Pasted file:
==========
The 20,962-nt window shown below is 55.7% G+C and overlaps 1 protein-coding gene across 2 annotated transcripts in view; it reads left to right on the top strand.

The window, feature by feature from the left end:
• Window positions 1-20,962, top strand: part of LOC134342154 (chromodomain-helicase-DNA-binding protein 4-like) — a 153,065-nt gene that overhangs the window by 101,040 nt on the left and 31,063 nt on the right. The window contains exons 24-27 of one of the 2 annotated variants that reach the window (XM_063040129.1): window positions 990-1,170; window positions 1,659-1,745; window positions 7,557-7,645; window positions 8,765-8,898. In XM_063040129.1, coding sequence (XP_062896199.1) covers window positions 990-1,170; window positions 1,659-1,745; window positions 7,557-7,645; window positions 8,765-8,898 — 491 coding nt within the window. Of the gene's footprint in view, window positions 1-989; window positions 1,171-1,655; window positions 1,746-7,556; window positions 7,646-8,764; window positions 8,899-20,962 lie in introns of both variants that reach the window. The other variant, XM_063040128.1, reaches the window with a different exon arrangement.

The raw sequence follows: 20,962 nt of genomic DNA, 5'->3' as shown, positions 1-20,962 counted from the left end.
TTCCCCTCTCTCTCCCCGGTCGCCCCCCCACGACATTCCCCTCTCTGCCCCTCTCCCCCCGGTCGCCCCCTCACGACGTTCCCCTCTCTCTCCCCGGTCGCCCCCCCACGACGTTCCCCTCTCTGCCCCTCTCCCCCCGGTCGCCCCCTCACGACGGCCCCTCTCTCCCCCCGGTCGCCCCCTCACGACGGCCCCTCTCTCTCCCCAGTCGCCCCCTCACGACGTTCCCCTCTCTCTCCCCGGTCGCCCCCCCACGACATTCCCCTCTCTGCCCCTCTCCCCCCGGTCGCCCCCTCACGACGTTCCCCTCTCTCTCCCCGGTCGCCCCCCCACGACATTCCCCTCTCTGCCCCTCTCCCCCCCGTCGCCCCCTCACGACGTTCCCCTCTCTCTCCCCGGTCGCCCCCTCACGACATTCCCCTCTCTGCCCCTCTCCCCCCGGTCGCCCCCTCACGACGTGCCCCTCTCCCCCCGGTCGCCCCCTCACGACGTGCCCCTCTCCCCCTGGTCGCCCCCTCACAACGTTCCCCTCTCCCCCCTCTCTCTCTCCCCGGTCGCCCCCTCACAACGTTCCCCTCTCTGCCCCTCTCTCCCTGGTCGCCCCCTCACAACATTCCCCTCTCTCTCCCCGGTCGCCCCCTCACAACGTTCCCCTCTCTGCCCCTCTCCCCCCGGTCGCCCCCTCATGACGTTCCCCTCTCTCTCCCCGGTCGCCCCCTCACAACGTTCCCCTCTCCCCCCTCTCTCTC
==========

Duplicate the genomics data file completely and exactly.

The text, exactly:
The 20,962-nt window shown below is 55.7% G+C and overlaps 1 protein-coding gene across 2 annotated transcripts in view; it reads left to right on the top strand.

The window, feature by feature from the left end:
• Window positions 1-20,962, top strand: part of LOC134342154 (chromodomain-helicase-DNA-binding protein 4-like) — a 153,065-nt gene that overhangs the window by 101,040 nt on the left and 31,063 nt on the right. The window contains exons 24-27 of one of the 2 annotated variants that reach the window (XM_063040129.1): window positions 990-1,170; window positions 1,659-1,745; window positions 7,557-7,645; window positions 8,765-8,898. In XM_063040129.1, coding sequence (XP_062896199.1) covers window positions 990-1,170; window positions 1,659-1,745; window positions 7,557-7,645; window positions 8,765-8,898 — 491 coding nt within the window. Of the gene's footprint in view, window positions 1-989; window positions 1,171-1,655; window positions 1,746-7,556; window positions 7,646-8,764; window positions 8,899-20,962 lie in introns of both variants that reach the window. The other variant, XM_063040128.1, reaches the window with a different exon arrangement.

The raw sequence follows: 20,962 nt of genomic DNA, 5'->3' as shown, positions 1-20,962 counted from the left end.
TTCCCCTCTCTCTCCCCGGTCGCCCCCCCACGACATTCCCCTCTCTGCCCCTCTCCCCCCGGTCGCCCCCTCACGACGTTCCCCTCTCTCTCCCCGGTCGCCCCCCCACGACGTTCCCCTCTCTGCCCCTCTCCCCCCGGTCGCCCCCTCACGACGGCCCCTCTCTCCCCCCGGTCGCCCCCTCACGACGGCCCCTCTCTCTCCCCAGTCGCCCCCTCACGACGTTCCCCTCTCTCTCCCCGGTCGCCCCCCCACGACATTCCCCTCTCTGCCCCTCTCCCCCCGGTCGCCCCCTCACGACGTTCCCCTCTCTCTCCCCGGTCGCCCCCCCACGACATTCCCCTCTCTGCCCCTCTCCCCCCCGTCGCCCCCTCACGACGTTCCCCTCTCTCTCCCCGGTCGCCCCCTCACGACATTCCCCTCTCTGCCCCTCTCCCCCCGGTCGCCCCCTCACGACGTGCCCCTCTCCCCCCGGTCGCCCCCTCACGACGTGCCCCTCTCCCCCTGGTCGCCCCCTCACAACGTTCCCCTCTCCCCCCTCTCTCTCTCCCCGGTCGCCCCCTCACAACGTTCCCCTCTCTGCCCCTCTCTCCCTGGTCGCCCCCTCACAACATTCCCCTCTCTCTCCCCGGTCGCCCCCTCACAACGTTCCCCTCTCTGCCCCTCTCCCCCCGGTCGCCCCCTCATGACGTTCCCCTCTCTCTCCCCGGTCGCCCCCTCACAACGTTCCCCTCTCCCCCCTCTCTCTC